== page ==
The results of the benchmarking survey are only presented in aggregate form and then only to those who responded. All individual answers must be fully protected. In some cases, such as providing cross-sectional or demographic analysis, certain sections may need to be eliminated due to a small number of responses which would effectively expose one or two participants. The results, often along with an analysis and commentary, are distributed to all who submitted data.

Although conducting a benchmarking study once is valuable, the real benefit comes from repeated studies over the course of time. Therefore, it is important to follow-up with those who participated to determine any problem areas needing correction or additional data to be collected. These changes must be made before the survey is repeated. Depending on the nature of the information, the survey should be repeated at least annually, possibly quarterly, or even monthly.

Some examples of benchmarking metrics:

Operational

  • Percent of calls answered
  • Average time to answer
  • Percent of calls placed on hold
  • Average hold time
  • Occupancy (percent of time spent working)
  • Average call duration
  • Average wrap up time
  • Number of calls answered per month
  • Amount of time spent on calls per month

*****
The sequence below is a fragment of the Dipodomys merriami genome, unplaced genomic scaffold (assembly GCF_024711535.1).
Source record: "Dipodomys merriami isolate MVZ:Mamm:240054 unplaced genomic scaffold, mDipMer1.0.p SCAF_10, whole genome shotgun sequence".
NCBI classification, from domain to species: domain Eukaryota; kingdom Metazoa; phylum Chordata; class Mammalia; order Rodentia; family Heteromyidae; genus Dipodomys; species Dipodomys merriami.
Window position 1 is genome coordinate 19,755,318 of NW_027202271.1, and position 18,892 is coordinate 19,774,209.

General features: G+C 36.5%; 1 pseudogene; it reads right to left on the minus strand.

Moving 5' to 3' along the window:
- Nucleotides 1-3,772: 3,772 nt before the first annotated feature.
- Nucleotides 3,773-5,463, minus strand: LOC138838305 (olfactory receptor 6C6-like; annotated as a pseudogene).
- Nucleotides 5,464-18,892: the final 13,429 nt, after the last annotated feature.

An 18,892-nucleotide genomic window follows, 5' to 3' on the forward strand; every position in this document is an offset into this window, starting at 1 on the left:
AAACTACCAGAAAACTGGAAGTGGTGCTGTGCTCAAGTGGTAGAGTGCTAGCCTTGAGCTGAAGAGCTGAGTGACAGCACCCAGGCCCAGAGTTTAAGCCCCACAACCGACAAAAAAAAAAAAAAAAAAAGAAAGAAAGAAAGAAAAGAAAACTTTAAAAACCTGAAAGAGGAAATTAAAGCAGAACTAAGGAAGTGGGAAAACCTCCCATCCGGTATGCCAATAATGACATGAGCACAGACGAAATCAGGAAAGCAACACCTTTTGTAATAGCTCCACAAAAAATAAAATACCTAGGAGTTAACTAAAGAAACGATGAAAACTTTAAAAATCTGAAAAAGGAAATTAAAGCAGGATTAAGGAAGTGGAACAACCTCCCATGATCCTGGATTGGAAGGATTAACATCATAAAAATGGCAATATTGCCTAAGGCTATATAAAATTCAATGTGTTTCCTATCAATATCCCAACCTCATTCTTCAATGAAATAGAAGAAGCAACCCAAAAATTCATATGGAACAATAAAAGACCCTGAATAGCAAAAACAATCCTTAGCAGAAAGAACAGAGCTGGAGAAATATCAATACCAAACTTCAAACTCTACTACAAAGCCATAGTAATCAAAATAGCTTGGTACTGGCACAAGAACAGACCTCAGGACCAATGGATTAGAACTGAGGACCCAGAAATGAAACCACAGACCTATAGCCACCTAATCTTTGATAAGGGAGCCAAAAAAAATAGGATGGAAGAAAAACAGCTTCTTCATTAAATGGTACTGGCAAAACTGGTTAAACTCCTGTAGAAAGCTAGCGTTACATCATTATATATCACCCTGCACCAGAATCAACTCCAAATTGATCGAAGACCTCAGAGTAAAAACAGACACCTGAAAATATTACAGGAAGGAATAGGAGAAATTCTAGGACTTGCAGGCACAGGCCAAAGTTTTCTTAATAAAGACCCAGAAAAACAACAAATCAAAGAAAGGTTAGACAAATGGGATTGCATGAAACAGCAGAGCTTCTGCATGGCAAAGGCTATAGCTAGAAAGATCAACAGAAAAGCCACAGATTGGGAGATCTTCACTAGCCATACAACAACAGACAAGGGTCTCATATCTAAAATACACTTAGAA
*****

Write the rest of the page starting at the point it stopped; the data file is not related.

• Schedule adherence

Sales and Marketing

  • Number of sales made
  • Sales per hour
  • Average revenue per sale
  • Number of inquiries
  • Closing ratios
  • Source of leads

Human Resource

  • Annual turnover rate
  • Average employee (CSR) tenure
  • Cost to hire one new employee
  • Cost to train one new employee
  • Starting pay per hour
  • Average hourly rate

Financial

  • Percent of revenue spent on labor
  • Percent of revenue spent on marketing promotions
  • Percent of revenue spent on all sales and marketing efforts
  • Number of clients
  • Average revenue per client
  • Cost per sale
  • Profit margin

Conclusion: Benchmarking is a valuable mechanism to bring outside experience, information, and knowledge into a business. With this input, business goals become more defined and realistic; direction, clearer; and focus, sharper. It is an opportunity for improvement that should be seized.

Peter Lyle DeHaan, PhD, is the publisher and editor-in-chief of AnswerStat. He’s a passionate wordsmith whose goal is to change the world one word at a time.

[From the Summer 2003 issue of AnswerStat magazine]